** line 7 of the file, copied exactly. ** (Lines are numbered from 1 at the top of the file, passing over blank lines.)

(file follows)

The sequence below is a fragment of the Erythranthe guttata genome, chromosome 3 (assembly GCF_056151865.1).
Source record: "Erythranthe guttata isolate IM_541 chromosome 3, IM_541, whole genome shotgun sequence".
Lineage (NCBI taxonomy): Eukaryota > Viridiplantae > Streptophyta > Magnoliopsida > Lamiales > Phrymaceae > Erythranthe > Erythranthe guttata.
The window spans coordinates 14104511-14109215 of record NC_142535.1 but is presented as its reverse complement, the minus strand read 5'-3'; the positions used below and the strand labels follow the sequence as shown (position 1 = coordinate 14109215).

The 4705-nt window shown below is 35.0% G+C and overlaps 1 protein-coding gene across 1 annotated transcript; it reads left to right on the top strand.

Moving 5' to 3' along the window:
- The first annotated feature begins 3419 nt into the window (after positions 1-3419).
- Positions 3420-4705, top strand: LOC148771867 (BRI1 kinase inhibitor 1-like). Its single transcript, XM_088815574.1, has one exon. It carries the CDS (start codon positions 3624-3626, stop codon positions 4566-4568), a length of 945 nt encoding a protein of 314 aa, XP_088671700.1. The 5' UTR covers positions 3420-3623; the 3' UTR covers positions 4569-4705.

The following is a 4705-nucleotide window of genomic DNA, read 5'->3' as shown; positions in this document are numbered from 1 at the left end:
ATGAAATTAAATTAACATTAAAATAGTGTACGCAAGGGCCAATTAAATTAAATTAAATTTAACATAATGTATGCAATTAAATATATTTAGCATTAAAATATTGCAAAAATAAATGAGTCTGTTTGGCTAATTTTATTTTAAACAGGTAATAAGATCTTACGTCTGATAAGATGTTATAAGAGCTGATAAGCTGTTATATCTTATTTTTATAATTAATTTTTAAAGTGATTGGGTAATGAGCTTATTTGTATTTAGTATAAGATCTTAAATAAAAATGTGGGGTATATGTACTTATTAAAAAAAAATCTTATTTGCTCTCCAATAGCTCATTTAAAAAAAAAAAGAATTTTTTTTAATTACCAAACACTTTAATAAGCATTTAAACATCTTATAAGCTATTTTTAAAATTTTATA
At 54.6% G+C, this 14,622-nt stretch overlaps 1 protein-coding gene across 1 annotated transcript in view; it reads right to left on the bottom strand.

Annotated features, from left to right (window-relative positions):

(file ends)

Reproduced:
- The first annotated feature begins 3419 nt into the window (after positions 1-3419).